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Beautiful Child by Torey Hayden

Updated on April 13, 2013
Through the Eyes Of a Child
Through the Eyes Of a Child | Source

"It is also my opinion that this is the way to good self-esteem. We feel better about ourselves when we behave in ways that make others respond positively toward us. We feel better about ourselves when we have a sense of being in control of ourselves. Self-esteem doesn't always come about by people always telling you good things about yourself. How would all these good words even carry any weight, unless you knew the same people would also tell you not so good things about yourself when the need arose? Self-esteem isn't passive. It's active. It comes from mastering your world, from being competent and in control. And how can you achieve those things if people do not help you learn the behaviors involved?" -Torey

Do you feel for children who bear difficulties that seem to be too much at their age? Are you intrigued how they are able to cope and make the most out of the complications arising from families, for instance? Are you not happy to see them grow and become independent after the hardships? This book may pluck a sensitive chord in you or demand maturity on your part as its reader.

It is a family-relationship read revolving around main characters Torey, a Biology graduate, but who finds herself teaching developmentally challenged children like Venus Fox instead. Venus, the one who is called the beautiful child, apparently is a daughter of eldest Wanda, whose mother is Teri, who gave birth to seven more children to three different fathers. Their fathers have terrible rich backgrounds: drug dealer, robber, pedophile, abuser, or alcoholic. Besides being an alcoholic and a drug user, Teri is a prostitute.

Two opposing forces dictate the main struggle in the story. First, Venus, having been exposed to an apathetic environment at home, becomes so repressive she does not talk to anybody at school much more respond to her teacher Torey. Second, Torey, being a teacher, wants Venus to learn, to be better, and to be able to cope with the rest of the students just like what any normal kid does. It is Torey's struggle to give Venus a supportive environment, while Venus, fragile as a child can be, is torn apart between being loved and unwanted right back home.

The plot makes me hate some adult characters for sure because of what they do but there is no point judging them point blank. It makes me consider maybe they are also victims of the circumstances. It does not help at all to blame them. What stands out far more to me than spite is to accept that grave mistakes are committed, and there are heavy consequences right after. Besides the message of acceptance relayed in the book, there is also a spark of hope. There are people who are skilled and willing to help children like Venus.

It is no wonder why Torey does not know at first there is something going on outside school although she senses it. She tries to put a balm of care and understanding somewhere between Venus' innocence and vulnerability.Her sensitivity, attention, and patience contribute to Venus' progress. Subtle progress they are, such as saying yes, dancing, walking, and choosing what books to read. These baby steps take place very, very slowly, eating up a lot of time during class break, and they are signs Venus is responding even when she only shows them to Torey. Tactile communication plays a part. It turns out there is hope for this beautiful child.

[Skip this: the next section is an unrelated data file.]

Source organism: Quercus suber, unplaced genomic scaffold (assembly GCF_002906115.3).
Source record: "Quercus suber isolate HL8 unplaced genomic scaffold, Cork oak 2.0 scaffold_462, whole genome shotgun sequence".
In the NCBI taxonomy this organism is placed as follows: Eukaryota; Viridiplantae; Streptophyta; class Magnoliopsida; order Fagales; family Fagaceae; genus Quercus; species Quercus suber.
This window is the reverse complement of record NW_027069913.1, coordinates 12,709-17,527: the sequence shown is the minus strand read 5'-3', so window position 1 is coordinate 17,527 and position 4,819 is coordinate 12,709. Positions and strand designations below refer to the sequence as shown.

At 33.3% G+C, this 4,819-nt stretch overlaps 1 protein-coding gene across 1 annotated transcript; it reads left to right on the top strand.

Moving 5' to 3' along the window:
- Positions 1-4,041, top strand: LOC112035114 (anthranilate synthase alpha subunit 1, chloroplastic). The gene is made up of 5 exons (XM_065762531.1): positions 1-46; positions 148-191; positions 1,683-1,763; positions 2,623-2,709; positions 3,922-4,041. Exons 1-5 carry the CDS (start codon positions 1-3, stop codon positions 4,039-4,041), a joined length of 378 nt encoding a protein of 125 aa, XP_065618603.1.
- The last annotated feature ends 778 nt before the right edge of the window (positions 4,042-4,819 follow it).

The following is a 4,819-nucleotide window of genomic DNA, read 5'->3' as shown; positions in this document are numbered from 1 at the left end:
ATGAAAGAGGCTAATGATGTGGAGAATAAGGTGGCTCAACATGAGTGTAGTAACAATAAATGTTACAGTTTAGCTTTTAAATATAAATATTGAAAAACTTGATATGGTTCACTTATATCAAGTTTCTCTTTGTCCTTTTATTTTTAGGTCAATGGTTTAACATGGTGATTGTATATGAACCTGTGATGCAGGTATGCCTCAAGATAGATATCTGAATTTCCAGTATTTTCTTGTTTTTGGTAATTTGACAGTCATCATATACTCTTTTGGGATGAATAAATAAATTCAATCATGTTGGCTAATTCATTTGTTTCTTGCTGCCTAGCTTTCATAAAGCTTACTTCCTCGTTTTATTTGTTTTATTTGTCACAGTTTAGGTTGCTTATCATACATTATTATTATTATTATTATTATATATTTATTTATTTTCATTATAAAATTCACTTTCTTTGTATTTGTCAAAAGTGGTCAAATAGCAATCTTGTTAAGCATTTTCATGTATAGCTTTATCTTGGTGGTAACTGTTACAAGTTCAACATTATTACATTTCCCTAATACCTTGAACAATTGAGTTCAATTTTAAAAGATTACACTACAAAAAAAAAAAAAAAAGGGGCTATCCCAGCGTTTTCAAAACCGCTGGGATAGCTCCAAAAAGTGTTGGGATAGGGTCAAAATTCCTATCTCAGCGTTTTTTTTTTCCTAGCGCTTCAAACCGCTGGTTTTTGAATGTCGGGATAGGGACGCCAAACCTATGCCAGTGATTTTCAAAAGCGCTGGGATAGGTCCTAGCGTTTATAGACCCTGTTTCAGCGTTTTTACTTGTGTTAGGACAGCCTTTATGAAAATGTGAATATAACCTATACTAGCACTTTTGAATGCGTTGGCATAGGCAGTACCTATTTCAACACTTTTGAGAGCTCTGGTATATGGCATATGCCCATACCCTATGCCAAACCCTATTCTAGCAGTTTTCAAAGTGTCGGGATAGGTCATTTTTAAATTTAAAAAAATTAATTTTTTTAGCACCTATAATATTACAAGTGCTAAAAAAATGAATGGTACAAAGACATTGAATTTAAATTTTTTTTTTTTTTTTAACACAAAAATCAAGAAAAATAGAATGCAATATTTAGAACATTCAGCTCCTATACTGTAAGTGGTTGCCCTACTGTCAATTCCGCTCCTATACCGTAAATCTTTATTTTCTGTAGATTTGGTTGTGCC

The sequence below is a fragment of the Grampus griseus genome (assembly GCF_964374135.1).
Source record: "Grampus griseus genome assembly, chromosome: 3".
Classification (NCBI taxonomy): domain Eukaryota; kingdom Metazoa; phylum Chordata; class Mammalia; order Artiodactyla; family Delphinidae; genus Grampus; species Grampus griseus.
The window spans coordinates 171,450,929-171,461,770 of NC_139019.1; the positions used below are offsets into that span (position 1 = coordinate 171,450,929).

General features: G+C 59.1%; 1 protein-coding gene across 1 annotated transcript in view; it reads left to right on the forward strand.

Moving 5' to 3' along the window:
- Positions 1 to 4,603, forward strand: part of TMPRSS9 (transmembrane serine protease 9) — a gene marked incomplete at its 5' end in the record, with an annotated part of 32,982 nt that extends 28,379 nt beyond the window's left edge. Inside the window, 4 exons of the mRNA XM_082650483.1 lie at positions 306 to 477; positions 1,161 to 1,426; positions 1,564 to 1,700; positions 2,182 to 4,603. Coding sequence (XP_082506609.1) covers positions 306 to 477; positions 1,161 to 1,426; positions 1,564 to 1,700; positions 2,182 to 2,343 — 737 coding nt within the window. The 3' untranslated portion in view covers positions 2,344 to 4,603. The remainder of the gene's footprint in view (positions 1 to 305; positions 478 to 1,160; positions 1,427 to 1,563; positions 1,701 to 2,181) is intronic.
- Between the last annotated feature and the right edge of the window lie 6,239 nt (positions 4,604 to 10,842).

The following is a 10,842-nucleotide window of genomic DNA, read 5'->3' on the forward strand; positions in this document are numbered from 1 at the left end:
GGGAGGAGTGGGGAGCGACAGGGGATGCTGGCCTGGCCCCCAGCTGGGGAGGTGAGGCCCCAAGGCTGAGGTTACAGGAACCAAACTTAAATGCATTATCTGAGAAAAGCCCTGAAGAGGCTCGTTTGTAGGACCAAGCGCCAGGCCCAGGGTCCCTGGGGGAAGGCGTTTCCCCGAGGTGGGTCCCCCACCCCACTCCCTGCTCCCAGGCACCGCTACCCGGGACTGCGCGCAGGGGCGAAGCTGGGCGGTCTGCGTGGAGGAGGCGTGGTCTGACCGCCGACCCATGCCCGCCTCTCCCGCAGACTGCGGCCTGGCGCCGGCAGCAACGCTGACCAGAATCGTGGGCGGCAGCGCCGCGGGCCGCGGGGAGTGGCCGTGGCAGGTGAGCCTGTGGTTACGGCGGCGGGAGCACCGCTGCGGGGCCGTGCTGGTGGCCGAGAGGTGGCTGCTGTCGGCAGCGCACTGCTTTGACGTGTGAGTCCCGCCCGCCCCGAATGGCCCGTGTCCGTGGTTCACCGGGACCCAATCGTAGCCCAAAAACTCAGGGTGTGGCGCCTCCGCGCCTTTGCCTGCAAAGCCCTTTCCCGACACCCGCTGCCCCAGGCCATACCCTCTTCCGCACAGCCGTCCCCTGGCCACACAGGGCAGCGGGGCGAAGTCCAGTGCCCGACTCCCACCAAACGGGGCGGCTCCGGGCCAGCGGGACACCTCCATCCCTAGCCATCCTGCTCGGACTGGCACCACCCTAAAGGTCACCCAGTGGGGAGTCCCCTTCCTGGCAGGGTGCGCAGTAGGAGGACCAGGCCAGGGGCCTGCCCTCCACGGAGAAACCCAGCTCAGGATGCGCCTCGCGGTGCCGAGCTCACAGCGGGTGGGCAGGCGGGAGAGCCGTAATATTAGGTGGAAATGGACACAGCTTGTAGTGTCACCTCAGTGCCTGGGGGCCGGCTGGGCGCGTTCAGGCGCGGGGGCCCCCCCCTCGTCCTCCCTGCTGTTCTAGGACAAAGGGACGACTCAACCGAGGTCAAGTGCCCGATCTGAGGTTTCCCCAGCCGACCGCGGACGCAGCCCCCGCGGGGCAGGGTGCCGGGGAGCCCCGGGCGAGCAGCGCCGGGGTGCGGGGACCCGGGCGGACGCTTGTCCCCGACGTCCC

More than a teacher, Torey becomes a second mother to Venus, a personal attachment she does not have with the rest of her students Billy, who is hyperactive and impulsive; twins Shane and Zane who acquire a fetal alcohol syndrome (FAS); Jesse who has Tourette's syndrome; and a visiting student, Alice, who talks to her hand named Mimi.

But it is never an easy task having all these children in the same classroom. Billy, Shane, Zane, and Jesse put up a fight, it doesn't matter who starts what. Venus suddenly goes wild at times hurting students, as if there is a wolf hiding inside her. It is the repression that makes her put up defenses most of the time and when she feels threatened, she gets physical.

Personally, even Torey gropes in her relationship with Julie, her teacher support supposedly for the whole year. Julie reads Torey's actions opposite of what she intends, but then, Torey thinks it may have been that way, although not exactly. Julie is as patient as a saint; giving time to children to adjust is for her giving them some space to breathe knowing they have been through a lot. Torey, on the other hand, is not the passive type. Her philosophy is to let her students know what is wrong and show them the consequences of it. At one point, their argument touches on children's values and self-esteem, and both deliver insightful reasons.

For the most part, Julie and Torey perform their classroom duties while coping with that subtle hostility between them. Then they can’t take it anymore. Julie transfers to another school. They have different philosophies in teaching and understanding children. As a reader, it makes me choose which teaching mode is applicable when it is my turn to set limits whether I am a teacher, a mother, or both.

Do Torey's teaching strategies and philosophies work? Yes, they do. There is less fighting among Billy and cohorts .They learn order and discipline along the way. At the end of the school year, Venus, the beautiful child, writes to Torey she is happy.


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